Poet, Punk Rocker and Outlaw Enfant Terrible Jim Carroll died on Friday in his Manhattan home. He was just 60 years old.
He was a teenage basketball star for the elite Manhattan private school Trinity when he first became addicted to both heroin and poetry. The combination of all three aspects made his 1978 memoir of those years, The Basketball Diaries, a cult classic.
While still a teen he fell under the spell of words, spending any time not on the court at St. Mark's Poetry Project in the East Village. In 1967, he self-published a pamphlet called Organic Trains, which won him a small following. His 1970 follow up, 4 Ups and 1 Down was even more successful, and his fame was compounded when The Paris Review published excerpts from his journals.
Now acclaimed by such lights as Patti Smith and Allen Ginsberg as the most original poet of his generation, he began a frenetic period, briefly attending Columbia and falling in with Andy Warhol's factory scene. He lived for a time with Smith and artist Robert Mapplethorpe.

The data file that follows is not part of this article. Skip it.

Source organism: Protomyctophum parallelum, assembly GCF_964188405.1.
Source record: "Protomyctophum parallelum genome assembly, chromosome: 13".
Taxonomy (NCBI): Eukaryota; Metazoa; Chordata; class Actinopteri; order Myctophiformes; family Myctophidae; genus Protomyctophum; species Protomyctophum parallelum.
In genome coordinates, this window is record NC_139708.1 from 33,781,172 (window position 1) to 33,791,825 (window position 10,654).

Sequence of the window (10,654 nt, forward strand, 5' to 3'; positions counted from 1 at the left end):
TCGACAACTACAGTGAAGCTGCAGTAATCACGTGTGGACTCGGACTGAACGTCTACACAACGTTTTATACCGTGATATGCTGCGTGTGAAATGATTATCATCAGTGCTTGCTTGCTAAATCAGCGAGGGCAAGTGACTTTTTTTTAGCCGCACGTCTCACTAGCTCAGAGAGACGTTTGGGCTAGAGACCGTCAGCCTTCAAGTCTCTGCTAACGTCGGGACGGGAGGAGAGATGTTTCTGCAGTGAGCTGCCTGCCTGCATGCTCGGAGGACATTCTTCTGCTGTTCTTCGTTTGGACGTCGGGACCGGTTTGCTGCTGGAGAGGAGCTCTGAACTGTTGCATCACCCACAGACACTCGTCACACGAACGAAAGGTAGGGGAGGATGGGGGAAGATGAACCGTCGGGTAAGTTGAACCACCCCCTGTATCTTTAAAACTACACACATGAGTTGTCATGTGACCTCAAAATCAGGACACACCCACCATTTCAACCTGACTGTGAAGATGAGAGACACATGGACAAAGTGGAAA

After Living at the Movies, his first poetic work with a mainstream publisher, was released in 1973 to great acclaim, he fled New York for California. While there he cleaned up, got married and got divorced. He also published, in 1978, The Basketball Diaries, beginning his series of publications of his journals. The memoir was widely acclaimed and became one of the seminal wild youth cult books.
Around this time, with some encouragement by Patti Smith, he formed The Jim Carroll Band and released his first album, Catholic Boy. With its classic single People Who Died, the album has been hailed as the last great American punk album of its time. Carroll was seen as the heir apparent to fellow rock n' roll poet Lou Reed. Though their follow up albums weren't as successful, Carroll kept his hand in music, writing for other artists and recording as late as 2000.
He also continued to release books of poetry. His last collection, Void Of Course, was published in 1998.